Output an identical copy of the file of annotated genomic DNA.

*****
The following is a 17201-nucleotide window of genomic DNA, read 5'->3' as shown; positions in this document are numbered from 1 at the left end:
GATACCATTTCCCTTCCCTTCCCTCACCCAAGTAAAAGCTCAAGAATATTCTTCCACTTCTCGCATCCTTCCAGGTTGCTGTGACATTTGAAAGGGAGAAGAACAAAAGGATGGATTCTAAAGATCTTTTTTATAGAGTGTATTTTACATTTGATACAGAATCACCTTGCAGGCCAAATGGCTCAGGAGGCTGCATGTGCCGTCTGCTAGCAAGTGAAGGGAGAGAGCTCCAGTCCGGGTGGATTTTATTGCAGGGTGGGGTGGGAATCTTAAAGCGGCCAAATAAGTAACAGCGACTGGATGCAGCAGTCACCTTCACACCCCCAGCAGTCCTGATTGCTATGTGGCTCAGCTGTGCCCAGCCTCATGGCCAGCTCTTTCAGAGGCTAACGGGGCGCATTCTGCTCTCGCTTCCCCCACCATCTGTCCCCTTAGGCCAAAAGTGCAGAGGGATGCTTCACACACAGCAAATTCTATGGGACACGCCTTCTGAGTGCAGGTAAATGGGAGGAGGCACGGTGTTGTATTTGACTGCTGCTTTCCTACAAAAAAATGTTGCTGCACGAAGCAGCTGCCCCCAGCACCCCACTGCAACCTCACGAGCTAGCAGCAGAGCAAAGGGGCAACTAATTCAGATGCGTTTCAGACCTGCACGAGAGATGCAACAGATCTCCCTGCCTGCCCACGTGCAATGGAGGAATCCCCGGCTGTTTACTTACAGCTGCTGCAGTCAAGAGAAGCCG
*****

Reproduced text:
The following is a 17201-nucleotide window of genomic DNA, read 5'->3' as shown; positions in this document are numbered from 1 at the left end:
GATACCATTTCCCTTCCCTTCCCTCACCCAAGTAAAAGCTCAAGAATATTCTTCCACTTCTCGCATCCTTCCAGGTTGCTGTGACATTTGAAAGGGAGAAGAACAAAAGGATGGATTCTAAAGATCTTTTTTATAGAGTGTATTTTACATTTGATACAGAATCACCTTGCAGGCCAAATGGCTCAGGAGGCTGCATGTGCCGTCTGCTAGCAAGTGAAGGGAGAGAGCTCCAGTCCGGGTGGATTTTATTGCAGGGTGGGGTGGGAATCTTAAAGCGGCCAAATAAGTAACAGCGACTGGATGCAGCAGTCACCTTCACACCCCCAGCAGTCCTGATTGCTATGTGGCTCAGCTGTGCCCAGCCTCATGGCCAGCTCTTTCAGAGGCTAACGGGGCGCATTCTGCTCTCGCTTCCCCCACCATCTGTCCCCTTAGGCCAAAAGTGCAGAGGGATGCTTCACACACAGCAAATTCTATGGGACACGCCTTCTGAGTGCAGGTAAATGGGAGGAGGCACGGTGTTGTATTTGACTGCTGCTTTCCTACAAAAAAATGTTGCTGCACGAAGCAGCTGCCCCCAGCACCCCACTGCAACCTCACGAGCTAGCAGCAGAGCAAAGGGGCAACTAATTCAGATGCGTTTCAGACCTGCACGAGAGATGCAACAGATCTCCCTGCCTGCCCACGTGCAATGGAGGAATCCCCGGCTGTTTACTTACAGCTGCTGCAGTCAAGAGAAGCCG